Senate Proposes Fasttrack Improvements of FDA Medical Device Approvals

Those of us who use the Minimed Revel Insulin Pump or their Continuous Glucose Monitor may have heard that they have an improved pump and CGM in the pipeline. Called the VEO and Enlite respectively, these two devices offer improvements over Minimeds current Revel system. The Revel's biggest improvement is that it adds a "low glucose suspend" feature in which the unit temporarily suspends pumping insulin when the CGM determines that the user's blood glucose has dropped below a specific level. The Enlite Sensor is not only more comfortable to insert and wear, but an even more attractive feature is that it has proven to be more accurate than the sensor we now use in America.

"Great! How do I upgrade?"

Well, right now you can't. Even though these two devices have been approved for use in the European Union for a couple of years and thousands benefit from them, they still have to go though the Food & Drug Administration's rigorous approval process. At first glance it sounds like our government is making Minimed recreate the wheel. On the other hand, the FDA is concerned that any medical device is proven to be safe through extensive testing. This raises the question of why can't Minimed use the tests they did to get EU approval and apply that toward obtaining US approval? If a bill introduced in the US Senate becomes law, the hurdles that delay use of medical devices that have an extensive track record of being safe overseas might be able to bring their devices to US patients quicker. You can see some of the features of the proposal here.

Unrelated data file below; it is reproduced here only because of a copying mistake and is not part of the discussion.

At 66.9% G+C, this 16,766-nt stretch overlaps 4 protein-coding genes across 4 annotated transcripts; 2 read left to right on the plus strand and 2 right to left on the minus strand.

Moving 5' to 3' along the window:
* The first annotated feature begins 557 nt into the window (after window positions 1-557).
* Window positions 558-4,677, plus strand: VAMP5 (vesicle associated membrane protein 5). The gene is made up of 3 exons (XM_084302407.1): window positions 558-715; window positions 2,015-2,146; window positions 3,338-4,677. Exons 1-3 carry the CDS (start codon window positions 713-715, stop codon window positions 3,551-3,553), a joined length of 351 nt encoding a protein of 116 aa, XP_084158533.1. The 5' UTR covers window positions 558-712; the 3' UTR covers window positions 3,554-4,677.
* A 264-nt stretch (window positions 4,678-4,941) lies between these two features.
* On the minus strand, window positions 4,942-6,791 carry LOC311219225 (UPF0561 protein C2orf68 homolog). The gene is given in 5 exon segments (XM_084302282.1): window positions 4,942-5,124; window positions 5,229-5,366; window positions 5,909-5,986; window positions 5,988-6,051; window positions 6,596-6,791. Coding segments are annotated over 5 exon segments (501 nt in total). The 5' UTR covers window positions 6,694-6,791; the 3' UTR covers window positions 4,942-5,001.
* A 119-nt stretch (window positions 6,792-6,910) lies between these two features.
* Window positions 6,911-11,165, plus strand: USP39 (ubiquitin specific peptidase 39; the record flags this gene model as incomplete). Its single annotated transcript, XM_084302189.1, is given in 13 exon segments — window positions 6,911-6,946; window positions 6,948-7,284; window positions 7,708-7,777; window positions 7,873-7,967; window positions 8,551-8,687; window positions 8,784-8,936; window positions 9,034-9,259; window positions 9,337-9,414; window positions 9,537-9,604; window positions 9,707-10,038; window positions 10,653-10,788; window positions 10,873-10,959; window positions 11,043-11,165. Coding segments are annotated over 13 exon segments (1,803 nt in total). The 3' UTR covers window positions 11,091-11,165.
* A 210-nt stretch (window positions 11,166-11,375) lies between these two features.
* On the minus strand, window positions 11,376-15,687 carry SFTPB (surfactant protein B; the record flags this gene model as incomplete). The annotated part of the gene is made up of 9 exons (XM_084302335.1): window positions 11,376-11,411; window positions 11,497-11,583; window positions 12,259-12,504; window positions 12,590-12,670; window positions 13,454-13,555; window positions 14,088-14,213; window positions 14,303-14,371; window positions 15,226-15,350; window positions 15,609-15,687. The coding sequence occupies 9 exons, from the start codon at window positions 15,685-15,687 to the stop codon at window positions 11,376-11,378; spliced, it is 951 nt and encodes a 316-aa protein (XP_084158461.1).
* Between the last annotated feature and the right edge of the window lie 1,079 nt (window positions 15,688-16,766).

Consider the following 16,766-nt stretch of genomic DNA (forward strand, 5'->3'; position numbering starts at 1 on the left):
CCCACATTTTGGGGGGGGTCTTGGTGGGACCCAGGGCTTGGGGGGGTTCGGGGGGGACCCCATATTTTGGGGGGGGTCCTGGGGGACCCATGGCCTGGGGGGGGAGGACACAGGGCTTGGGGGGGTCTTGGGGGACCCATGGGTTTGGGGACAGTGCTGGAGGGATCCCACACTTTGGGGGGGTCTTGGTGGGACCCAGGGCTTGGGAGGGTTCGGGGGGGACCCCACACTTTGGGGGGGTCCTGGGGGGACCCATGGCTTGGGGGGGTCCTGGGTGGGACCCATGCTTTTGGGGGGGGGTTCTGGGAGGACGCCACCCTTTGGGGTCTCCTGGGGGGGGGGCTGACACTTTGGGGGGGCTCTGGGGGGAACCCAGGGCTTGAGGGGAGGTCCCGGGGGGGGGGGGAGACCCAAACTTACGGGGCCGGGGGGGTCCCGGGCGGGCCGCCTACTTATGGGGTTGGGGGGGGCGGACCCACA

If this bill becomes law, I think it could have a substantial impact on improving the lives of people with diabetes by bringing safe and effective medical devices to us sooner.

It’s astonishing that the Senate will do anything with an election coming up! I’m glad to hear they noticed us! Or was it Sonia Sotomayor?

One of the sponsors of the bill is Senator Tom Cole - an MD from Oklahoma who is leaving the Senate when his current term comes to an end. The other is Senator Richard Burr of North Carolina who was re-elected in 2010. It is difficult to find a "political" motivation to this bill.